Title:
Combination adjustable break-away scoop stretcher and extrication device
United States Patent 3921231


Abstract:
A break-away scoop stretcher composed of three detachable frame sections adapted to be selectively interengaged to extricate and transport a critically injured person in various positions, including prone, seated and fetal, depending upon the position in which the injured person is found, the stretcher including pivot lock means for interconnecting the several sections in the desired position of use as well as permitting each section to be separated into opposing halves which may be fitted together about the injured person to avoid twisting, turning or other possible injurious movement to the person during extrication from the site of the injury and subsequent transport to a hospital.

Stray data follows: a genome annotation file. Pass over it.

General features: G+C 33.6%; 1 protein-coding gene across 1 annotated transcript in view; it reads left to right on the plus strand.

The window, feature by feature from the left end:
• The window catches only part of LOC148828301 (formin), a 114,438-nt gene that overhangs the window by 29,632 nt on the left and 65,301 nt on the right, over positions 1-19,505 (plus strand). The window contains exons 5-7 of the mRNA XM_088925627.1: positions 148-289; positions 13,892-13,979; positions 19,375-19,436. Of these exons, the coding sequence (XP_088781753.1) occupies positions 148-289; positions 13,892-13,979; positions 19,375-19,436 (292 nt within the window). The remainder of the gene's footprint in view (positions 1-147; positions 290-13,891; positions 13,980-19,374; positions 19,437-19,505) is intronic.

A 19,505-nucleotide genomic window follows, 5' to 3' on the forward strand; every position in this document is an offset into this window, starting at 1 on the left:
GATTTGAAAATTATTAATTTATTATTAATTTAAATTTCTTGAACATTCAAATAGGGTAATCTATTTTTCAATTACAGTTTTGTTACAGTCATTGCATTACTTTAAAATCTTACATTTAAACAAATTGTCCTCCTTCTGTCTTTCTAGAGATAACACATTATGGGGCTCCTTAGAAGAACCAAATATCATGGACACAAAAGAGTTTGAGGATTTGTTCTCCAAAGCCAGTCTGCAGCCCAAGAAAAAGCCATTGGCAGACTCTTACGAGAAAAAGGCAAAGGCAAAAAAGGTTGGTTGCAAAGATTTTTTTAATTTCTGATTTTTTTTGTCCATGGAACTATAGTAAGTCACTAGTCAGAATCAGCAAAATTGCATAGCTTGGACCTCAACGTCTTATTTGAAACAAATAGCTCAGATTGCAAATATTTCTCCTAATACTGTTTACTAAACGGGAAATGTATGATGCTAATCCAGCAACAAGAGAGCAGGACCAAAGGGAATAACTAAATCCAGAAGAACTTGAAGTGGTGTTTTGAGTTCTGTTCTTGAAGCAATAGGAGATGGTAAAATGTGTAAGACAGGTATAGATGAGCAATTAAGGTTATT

Inventors:
Bourgraf, Elroy E. (Cincinnati, OH)
Self, Kenneth R. (Washington, OH)
Dunn, Robert E. (Bloomingburg, OH)
Application Number:
05/466275
Publication Date:
11/25/1975
Filing Date:
05/02/1974
Assignee:
FERNO-WASHINGTON, INC.
Primary Class:
Other Classes:
403/95
International Classes:
A61G1/00; A61G1/003; A61G1/017; (IPC1-7): A61G1/00; A61G7/10
Field of Search:
403/95,102 5
View Patent Images:
US Patent References:
3811139STRETCHER1974-05-21Shaw
3797051FOLDABLE COT1974-03-19Evans
3653079ADJUSTABLE BREAK-AWAY SPLINT-STRETCHER1972-04-04Bourgraf
3574871SAFETY LITTER1971-04-13Greene
3417412Folding stretcher1968-12-24Andrews
3158875Invalid stretcher1964-12-01Fletcher
3125766N/A1964-03-24Halperin
3122758Combined stretcher and stair chair1964-03-03Ferneau



Primary Examiner:
Nunberg, Casmir A.
Attorney, Agent or Firm:
Melville, Strasser, Foster & Hoffman
Claims:
We claim